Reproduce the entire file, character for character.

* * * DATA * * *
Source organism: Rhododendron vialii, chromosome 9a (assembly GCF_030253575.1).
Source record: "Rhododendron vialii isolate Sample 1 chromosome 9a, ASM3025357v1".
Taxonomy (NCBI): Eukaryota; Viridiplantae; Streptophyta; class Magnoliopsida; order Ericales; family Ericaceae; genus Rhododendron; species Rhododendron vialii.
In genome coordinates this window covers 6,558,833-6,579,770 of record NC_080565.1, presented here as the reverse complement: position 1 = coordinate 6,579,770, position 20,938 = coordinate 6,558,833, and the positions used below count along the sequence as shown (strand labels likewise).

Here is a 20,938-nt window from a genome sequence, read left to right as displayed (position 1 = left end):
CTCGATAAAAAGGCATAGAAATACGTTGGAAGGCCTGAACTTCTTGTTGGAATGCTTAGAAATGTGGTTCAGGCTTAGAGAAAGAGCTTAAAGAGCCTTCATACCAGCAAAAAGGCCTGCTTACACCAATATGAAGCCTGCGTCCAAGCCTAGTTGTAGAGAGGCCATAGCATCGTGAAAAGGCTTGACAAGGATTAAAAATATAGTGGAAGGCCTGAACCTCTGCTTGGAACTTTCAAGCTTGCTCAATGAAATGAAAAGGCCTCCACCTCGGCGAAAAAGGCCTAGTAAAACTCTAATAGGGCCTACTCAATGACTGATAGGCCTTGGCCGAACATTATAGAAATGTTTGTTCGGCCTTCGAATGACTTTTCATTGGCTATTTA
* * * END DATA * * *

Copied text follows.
Source organism: Rhododendron vialii, chromosome 9a (assembly GCF_030253575.1).
Source record: "Rhododendron vialii isolate Sample 1 chromosome 9a, ASM3025357v1".
Taxonomy (NCBI): Eukaryota; Viridiplantae; Streptophyta; class Magnoliopsida; order Ericales; family Ericaceae; genus Rhododendron; species Rhododendron vialii.
In genome coordinates this window covers 6,558,833-6,579,770 of record NC_080565.1, presented here as the reverse complement: position 1 = coordinate 6,579,770, position 20,938 = coordinate 6,558,833, and the positions used below count along the sequence as shown (strand labels likewise).

Here is a 20,938-nt window from a genome sequence, read left to right as displayed (position 1 = left end):
CTCGATAAAAAGGCATAGAAATACGTTGGAAGGCCTGAACTTCTTGTTGGAATGCTTAGAAATGTGGTTCAGGCTTAGAGAAAGAGCTTAAAGAGCCTTCATACCAGCAAAAAGGCCTGCTTACACCAATATGAAGCCTGCGTCCAAGCCTAGTTGTAGAGAGGCCATAGCATCGTGAAAAGGCTTGACAAGGATTAAAAATATAGTGGAAGGCCTGAACCTCTGCTTGGAACTTTCAAGCTTGCTCAATGAAATGAAAAGGCCTCCACCTCGGCGAAAAAGGCCTAGTAAAACTCTAATAGGGCCTACTCAATGACTGATAGGCCTTGGCCGAACATTATAGAAATGTTTGTTCGGCCTTCGAATGACTTTTCATTGGCTATTTA